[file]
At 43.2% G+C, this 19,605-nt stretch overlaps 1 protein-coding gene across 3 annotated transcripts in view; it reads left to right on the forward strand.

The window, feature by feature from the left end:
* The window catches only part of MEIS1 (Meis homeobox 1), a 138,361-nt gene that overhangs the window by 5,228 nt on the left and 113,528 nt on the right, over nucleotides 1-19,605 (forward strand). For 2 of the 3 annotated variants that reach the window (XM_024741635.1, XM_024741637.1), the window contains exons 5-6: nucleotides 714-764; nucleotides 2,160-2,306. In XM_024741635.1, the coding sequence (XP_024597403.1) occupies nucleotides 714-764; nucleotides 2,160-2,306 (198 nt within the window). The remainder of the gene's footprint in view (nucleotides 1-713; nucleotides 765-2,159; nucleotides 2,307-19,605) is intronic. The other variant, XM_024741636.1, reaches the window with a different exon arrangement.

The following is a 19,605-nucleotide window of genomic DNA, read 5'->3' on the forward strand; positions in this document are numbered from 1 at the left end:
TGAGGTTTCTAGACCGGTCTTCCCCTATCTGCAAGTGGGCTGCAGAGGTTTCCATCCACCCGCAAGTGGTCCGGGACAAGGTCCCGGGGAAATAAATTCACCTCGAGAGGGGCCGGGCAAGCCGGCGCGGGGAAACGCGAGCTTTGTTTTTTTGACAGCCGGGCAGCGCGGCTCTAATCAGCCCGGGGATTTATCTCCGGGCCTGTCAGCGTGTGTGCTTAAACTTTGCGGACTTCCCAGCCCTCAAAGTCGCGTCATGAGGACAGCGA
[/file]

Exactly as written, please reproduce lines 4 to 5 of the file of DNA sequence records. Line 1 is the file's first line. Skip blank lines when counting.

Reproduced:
The following is a 19,605-nucleotide window of genomic DNA, read 5'->3' on the forward strand; positions in this document are numbered from 1 at the left end:
TGAGGTTTCTAGACCGGTCTTCCCCTATCTGCAAGTGGGCTGCAGAGGTTTCCATCCACCCGCAAGTGGTCCGGGACAAGGTCCCGGGGAAATAAATTCACCTCGAGAGGGGCCGGGCAAGCCGGCGCGGGGAAACGCGAGCTTTGTTTTTTTGACAGCCGGGCAGCGCGGCTCTAATCAGCCCGGGGATTTATCTCCGGGCCTGTCAGCGTGTGTGCTTAAACTTTGCGGACTTCCCAGCCCTCAAAGTCGCGTCATGAGGACAGCGA